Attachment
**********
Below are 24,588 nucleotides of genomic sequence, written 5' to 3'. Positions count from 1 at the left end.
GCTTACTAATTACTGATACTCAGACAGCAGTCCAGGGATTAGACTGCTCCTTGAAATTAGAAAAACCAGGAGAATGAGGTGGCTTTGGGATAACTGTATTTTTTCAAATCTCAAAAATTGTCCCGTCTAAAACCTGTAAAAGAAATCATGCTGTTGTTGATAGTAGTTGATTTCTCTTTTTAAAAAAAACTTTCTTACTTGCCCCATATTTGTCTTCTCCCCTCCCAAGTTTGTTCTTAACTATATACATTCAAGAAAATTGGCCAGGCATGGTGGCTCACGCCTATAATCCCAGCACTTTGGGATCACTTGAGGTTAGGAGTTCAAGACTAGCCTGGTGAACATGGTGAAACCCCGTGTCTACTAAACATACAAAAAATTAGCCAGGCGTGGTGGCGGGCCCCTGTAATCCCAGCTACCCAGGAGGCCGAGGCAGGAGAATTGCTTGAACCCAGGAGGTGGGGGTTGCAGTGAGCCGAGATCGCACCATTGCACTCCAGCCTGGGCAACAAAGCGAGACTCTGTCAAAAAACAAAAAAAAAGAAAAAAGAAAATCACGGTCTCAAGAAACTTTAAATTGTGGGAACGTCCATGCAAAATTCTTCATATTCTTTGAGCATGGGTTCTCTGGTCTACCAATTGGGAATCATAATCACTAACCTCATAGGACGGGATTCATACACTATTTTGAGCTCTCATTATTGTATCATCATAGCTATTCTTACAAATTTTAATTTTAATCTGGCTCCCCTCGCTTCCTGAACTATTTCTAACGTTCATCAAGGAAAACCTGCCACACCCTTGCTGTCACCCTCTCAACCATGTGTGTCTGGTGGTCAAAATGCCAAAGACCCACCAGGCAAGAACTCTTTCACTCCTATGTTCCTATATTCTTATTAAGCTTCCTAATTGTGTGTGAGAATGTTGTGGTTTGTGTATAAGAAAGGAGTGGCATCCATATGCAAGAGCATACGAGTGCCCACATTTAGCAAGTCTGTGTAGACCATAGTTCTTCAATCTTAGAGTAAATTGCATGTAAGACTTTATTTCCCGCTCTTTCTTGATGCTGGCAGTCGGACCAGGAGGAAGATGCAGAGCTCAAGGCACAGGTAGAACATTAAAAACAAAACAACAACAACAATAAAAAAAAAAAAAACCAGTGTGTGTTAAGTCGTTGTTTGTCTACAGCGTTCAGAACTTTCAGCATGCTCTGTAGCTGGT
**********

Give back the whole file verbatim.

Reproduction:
Below are 24,588 nucleotides of genomic sequence, written 5' to 3'. Positions count from 1 at the left end.
GCTTACTAATTACTGATACTCAGACAGCAGTCCAGGGATTAGACTGCTCCTTGAAATTAGAAAAACCAGGAGAATGAGGTGGCTTTGGGATAACTGTATTTTTTCAAATCTCAAAAATTGTCCCGTCTAAAACCTGTAAAAGAAATCATGCTGTTGTTGATAGTAGTTGATTTCTCTTTTTAAAAAAAACTTTCTTACTTGCCCCATATTTGTCTTCTCCCCTCCCAAGTTTGTTCTTAACTATATACATTCAAGAAAATTGGCCAGGCATGGTGGCTCACGCCTATAATCCCAGCACTTTGGGATCACTTGAGGTTAGGAGTTCAAGACTAGCCTGGTGAACATGGTGAAACCCCGTGTCTACTAAACATACAAAAAATTAGCCAGGCGTGGTGGCGGGCCCCTGTAATCCCAGCTACCCAGGAGGCCGAGGCAGGAGAATTGCTTGAACCCAGGAGGTGGGGGTTGCAGTGAGCCGAGATCGCACCATTGCACTCCAGCCTGGGCAACAAAGCGAGACTCTGTCAAAAAACAAAAAAAAAGAAAAAAGAAAATCACGGTCTCAAGAAACTTTAAATTGTGGGAACGTCCATGCAAAATTCTTCATATTCTTTGAGCATGGGTTCTCTGGTCTACCAATTGGGAATCATAATCACTAACCTCATAGGACGGGATTCATACACTATTTTGAGCTCTCATTATTGTATCATCATAGCTATTCTTACAAATTTTAATTTTAATCTGGCTCCCCTCGCTTCCTGAACTATTTCTAACGTTCATCAAGGAAAACCTGCCACACCCTTGCTGTCACCCTCTCAACCATGTGTGTCTGGTGGTCAAAATGCCAAAGACCCACCAGGCAAGAACTCTTTCACTCCTATGTTCCTATATTCTTATTAAGCTTCCTAATTGTGTGTGAGAATGTTGTGGTTTGTGTATAAGAAAGGAGTGGCATCCATATGCAAGAGCATACGAGTGCCCACATTTAGCAAGTCTGTGTAGACCATAGTTCTTCAATCTTAGAGTAAATTGCATGTAAGACTTTATTTCCCGCTCTTTCTTGATGCTGGCAGTCGGACCAGGAGGAAGATGCAGAGCTCAAGGCACAGGTAGAACATTAAAAACAAAACAACAACAACAATAAAAAAAAAAAAAACCAGTGTGTGTTAAGTCGTTGTTTGTCTACAGCGTTCAGAACTTTCAGCATGCTCTGTAGCTGGT